The hyper-glamorized job is simply that: a job. BBB dispels bike
By: Julian Root
Temple News, January 22, 2008
To be a bike messenger is to be professionally inconvenienced, and yet
it continues to be one of the most romanticized and sought-after
positions for young people in cities. Any messenger who denies the
implicit "cool factor" is either lying or blind. But what is it that
makes this job seem so much "cooler" than similar jobs, like delivering
food on bicycle?
Short answer: nothing other than a slightly arrogant, albeit completely
ingenuous, sense of solidarity.
Unfortunately for most Philly messengers, this sense of solidarity is
often more exciting on the street than it is on their paychecks. Before
taxes were withdrawn, my best 40-hour paycheck in the past nine months
was about $325. Considering what most eight-hour days of messenger
entail, this is hardly worth it in the eyes of most levelheaded people.
It must be the work itself that elicits so much enthusiasm.
On an ideal day of messenger work, life is good. Jobs come in at a
steady, comfortable pace, the weather is good, no flat tires are
sustained and motorists are generally complacent. However, these days -
particularly in the wintertime - are few and far between.
"What can I say about y'all? I got a lot more respect for all the
bikers after working here a few years," James Thrower, a radio
dispatcher at the Rapid bike messenger service, said. "The s--- you
guys put up with is amazing. I used to curse out bikers when I'd be
driving, but now I sympathize. You guys ain't got it easy out there,
and I gotta respect you for sticking with it."
It's impossible to explain to a cabbie why you had to cut him off as
you flew through that red light. Why should there be any explanation,
anyway? The idea behind bike messenger services is that bikes can go
places and do things cars cannot. They are simply more efficient than
cars in the city. If every messenger obeyed every traffic law, it would
be an obsolete business.
Generally speaking, bike messengers stick with the job because they are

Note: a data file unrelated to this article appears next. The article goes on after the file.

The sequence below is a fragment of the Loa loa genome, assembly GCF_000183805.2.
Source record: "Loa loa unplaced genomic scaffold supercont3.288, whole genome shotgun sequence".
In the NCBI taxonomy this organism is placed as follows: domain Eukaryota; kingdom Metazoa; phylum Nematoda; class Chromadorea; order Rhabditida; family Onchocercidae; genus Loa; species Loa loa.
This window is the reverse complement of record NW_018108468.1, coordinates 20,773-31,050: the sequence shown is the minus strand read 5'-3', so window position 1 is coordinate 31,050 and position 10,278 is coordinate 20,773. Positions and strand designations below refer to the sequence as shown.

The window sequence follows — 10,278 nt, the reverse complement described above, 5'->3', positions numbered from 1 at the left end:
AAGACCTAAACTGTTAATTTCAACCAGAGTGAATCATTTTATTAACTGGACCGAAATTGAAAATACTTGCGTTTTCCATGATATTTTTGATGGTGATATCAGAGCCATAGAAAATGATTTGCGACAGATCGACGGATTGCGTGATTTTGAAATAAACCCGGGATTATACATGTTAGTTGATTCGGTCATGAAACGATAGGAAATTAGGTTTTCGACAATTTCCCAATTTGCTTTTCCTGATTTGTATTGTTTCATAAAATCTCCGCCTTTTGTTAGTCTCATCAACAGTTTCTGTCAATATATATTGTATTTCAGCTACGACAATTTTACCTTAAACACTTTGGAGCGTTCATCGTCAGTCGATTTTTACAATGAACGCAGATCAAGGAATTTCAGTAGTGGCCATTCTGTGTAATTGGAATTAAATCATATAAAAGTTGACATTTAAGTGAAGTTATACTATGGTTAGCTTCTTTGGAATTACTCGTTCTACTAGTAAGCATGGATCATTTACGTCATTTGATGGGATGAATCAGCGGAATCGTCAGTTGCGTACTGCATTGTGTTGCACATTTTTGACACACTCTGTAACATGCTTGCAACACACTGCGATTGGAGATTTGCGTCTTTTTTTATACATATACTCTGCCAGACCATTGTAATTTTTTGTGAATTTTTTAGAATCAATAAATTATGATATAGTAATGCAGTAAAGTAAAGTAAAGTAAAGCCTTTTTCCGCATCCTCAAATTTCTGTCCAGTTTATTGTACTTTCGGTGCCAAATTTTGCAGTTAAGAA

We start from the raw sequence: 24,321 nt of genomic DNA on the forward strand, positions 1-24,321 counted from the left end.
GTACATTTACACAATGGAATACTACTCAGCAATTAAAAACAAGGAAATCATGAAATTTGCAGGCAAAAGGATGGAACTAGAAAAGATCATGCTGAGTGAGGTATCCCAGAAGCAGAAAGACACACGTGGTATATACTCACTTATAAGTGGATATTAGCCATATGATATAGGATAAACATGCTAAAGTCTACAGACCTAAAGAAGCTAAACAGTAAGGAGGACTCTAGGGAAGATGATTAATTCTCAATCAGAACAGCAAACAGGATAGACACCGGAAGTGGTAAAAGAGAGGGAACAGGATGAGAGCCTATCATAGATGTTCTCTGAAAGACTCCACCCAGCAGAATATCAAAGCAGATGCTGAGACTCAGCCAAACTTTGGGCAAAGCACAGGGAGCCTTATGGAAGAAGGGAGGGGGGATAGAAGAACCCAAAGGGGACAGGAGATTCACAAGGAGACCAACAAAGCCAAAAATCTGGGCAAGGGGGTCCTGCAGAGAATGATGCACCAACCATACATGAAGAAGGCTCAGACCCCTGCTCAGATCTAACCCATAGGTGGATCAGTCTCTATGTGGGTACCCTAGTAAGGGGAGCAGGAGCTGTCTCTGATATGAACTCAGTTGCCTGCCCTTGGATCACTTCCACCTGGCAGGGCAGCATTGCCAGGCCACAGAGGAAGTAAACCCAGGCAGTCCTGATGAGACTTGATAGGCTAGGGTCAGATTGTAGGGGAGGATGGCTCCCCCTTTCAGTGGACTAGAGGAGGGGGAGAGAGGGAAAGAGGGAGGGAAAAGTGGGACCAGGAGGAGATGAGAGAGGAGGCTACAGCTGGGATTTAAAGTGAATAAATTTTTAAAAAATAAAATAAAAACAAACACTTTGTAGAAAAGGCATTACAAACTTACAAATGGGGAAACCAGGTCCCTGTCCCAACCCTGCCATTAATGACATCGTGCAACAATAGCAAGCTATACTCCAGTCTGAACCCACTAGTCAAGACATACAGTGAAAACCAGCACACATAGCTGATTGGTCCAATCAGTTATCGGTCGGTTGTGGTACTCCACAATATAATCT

good at what they do. Pedestrians and motorists are as fundamental to
urban life as the concrete itself, and every good messenger knows this
and adapts accordingly.
Unfortunately, many people don't realize this and curse the messenger
for taking what may seem to be insane risks in traffic. The irony is
that the messenger is, quite literally, only doing his job. Anyway, for
all that lawyer in the Benz knows, I could be delivering his next
Next to traffic, the most contentious element of many messengers' jobs
is the brakeless bicycle. Designed originally for use in a track with
other brakeless bicycles, these rudimentary fixed-gear bicycles are
controlled entirely by leg strength. Legs are as crucial to stopping as
they are for starting. This raises eyebrows not because it is
impractical, but because it is completely unnecessary.
Yes, I ride without brakes. No, I do not condone it.
Riding without brakes is certainly manageable, and with a little
experience, it's easy to do for many months without any significant
problems. It's desirable because it looks sleek to have a bicycle with
no brakes. The purity of complete self-reliance also makes it appealing.
However, with brakes, you can go faster, since you can stop faster. And
your knees, which play a key role in slowing down while riding
brakeless, will thank you. On one grueling, brakeless morning, I
covered the distance between downtown Philly and Second and Somerset
streets six times. That is almost the equivalent to riding from
Temple's Main Campus to Doylestown, and the trip made my knees feel set
Riding brakeless simply adds to the solidarity aesthetic of messengers.
Like any group of similar people, they endure similar hardships and
similar gains. There is an immediate connection felt between two
messengers who share a glance outside in the pouring rain: "I am tired,
cold, and soaking wet, and I will continue to be in another six hours.
Knowing you will be, too, makes it that much better."
After navigating through ice, wind, rain, snow and triple-digit
temperatures, there is little the bike messenger cannot quickly adapt
to. It is rare that a messenger will complain about the weather. The
messenger often has to struggle to keep his or her mouth shut in the
company of businessmen and women riding elevators, who complain about
the conditions outside while sipping lattes in their warm, dry suits.
Frankly, any hullabaloo about bike messengers is insubstantial. It's a
job like any other outdoor job. It rains; they get wet. It's nice out;
they laugh at the suits stuck in office buildings. The pay generally
sucks, regardless. Add some flashy gear (sleek track bikes and fancy
messenger bags), and suddenly people think there is some special,
esoteric knowledge the messengers possess, which they certainly do not.